By Staff | May 15, 2008 | Last updated on May 15, 2008
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(May 15, 2008) Canada’s nationwide love affair with the real estate market appears to be cooling off, according to a report out of Scotia Economics.

So far, the price decline of existing homes is visible only when inflation is factored in, as price increases in nominal terms have eased to single digits on a national basis, according to the latest Real Estate Trends report.

“We expect overall sales volumes in 2008 to total about 15% below last year’s record levels, and home prices to increase on average by about 5%,” said Adrienne Warren, senior economist, Scotia Economics. “Price gains should slow further in 2009 with the return of a balanced market for the first time in a decade.”

The slowdown could soon affect the construction industry, as unsold inventories climb and applications for new building permits fall. Warren predicts that annual new housing starts will fall from the current 225,000 to 180,000 by the end of the decade.

Perhaps not surprisingly, the cooling effect is most evident in the markets that were the hottest in recent years — Calgary and Edmonton, where buyers may soon be in better control of the market. Alberta’s loss may be Saskatchewan’s gain, however, as Regina and Saskatoon are expected to take over as the fast growing urban housing markets.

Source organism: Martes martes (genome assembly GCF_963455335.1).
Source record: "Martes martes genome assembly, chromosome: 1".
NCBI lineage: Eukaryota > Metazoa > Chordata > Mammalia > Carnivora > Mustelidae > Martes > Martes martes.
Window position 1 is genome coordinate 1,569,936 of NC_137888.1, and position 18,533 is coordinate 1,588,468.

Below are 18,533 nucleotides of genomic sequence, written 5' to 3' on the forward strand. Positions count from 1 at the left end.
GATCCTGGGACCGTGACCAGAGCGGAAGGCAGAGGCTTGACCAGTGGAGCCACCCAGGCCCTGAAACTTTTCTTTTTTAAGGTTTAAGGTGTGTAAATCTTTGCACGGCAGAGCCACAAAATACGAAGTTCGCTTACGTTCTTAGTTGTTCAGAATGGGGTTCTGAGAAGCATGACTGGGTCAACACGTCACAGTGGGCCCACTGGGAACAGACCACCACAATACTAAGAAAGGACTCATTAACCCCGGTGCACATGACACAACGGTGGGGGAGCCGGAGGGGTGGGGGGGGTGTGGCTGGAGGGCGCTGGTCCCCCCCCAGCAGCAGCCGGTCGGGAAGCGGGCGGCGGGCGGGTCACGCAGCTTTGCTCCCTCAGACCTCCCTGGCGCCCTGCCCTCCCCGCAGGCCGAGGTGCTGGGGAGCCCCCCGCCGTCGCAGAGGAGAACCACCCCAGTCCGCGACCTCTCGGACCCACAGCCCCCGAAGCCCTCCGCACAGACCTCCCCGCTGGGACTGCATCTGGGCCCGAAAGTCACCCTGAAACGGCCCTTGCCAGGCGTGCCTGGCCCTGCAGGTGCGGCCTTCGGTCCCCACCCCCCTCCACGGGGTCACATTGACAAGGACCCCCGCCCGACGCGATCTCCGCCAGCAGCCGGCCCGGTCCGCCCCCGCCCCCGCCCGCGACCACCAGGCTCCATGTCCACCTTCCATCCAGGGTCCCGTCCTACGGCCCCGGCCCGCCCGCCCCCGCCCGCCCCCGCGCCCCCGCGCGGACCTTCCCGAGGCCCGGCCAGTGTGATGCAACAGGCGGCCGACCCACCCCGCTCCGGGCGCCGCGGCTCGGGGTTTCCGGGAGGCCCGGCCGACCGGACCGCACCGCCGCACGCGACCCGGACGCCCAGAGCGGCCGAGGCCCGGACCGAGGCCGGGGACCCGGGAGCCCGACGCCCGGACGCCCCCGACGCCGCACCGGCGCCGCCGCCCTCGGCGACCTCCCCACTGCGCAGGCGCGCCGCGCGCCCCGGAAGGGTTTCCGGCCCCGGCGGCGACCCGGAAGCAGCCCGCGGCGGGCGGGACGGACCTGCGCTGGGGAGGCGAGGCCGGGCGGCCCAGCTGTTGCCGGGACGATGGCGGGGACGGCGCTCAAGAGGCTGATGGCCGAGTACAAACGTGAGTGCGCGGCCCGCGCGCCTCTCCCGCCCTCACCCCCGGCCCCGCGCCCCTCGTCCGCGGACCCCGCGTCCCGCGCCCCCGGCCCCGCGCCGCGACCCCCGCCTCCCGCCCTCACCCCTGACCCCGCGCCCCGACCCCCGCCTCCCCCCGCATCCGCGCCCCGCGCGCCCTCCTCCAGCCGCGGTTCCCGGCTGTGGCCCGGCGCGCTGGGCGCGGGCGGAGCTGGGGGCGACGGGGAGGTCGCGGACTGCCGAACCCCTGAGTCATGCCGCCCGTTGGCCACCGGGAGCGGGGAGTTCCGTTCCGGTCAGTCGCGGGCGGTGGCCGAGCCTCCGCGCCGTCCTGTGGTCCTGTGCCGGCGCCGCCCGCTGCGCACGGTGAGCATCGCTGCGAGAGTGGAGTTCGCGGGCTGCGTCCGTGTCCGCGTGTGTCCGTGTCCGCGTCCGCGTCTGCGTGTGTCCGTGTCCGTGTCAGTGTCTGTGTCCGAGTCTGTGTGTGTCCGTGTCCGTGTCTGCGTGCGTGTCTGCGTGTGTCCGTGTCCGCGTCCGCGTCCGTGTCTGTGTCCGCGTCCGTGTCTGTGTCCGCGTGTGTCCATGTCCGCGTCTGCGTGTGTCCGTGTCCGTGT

Despite the overall slowdown, the risk of a U.S.-style collapse in home values is considered low.

“Home prices in Canada are not substantially overvalued,” says Warren. “Our long-term housing price model puts average home prices in 2007 at about 8% above their long-term trend. Recent International Monetary Fund estimates placed Canada at the bottom rungs of international home price overvaluation.”

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Sprott hits the market

(May 15, 2008) One of Bay Street’s most anticipated initial public offerings has been completed, with Sprott Inc. coming to market at $10.00. Shares in Eric Sprott’s asset management firm are trading briskly on the TSX, sinking more than 3% in the first hour.

The IPO has raised $200 million so far, but there is an over-allotment option for underwriters to buy up to 3 million additional common shares at the IPO price.

The underwriting syndicate for the offering was co-led by Cormark Securities and TD Securities and included CIBC World Markets, RBC Dominion Securities, Scotia Capital, BMO Nesbitt Burns, GMP Securities, Canaccord Capital, National Bank Financial, Jennings Capital, Paradigm Capital and Clarus Securities.

(05/15/08) staff


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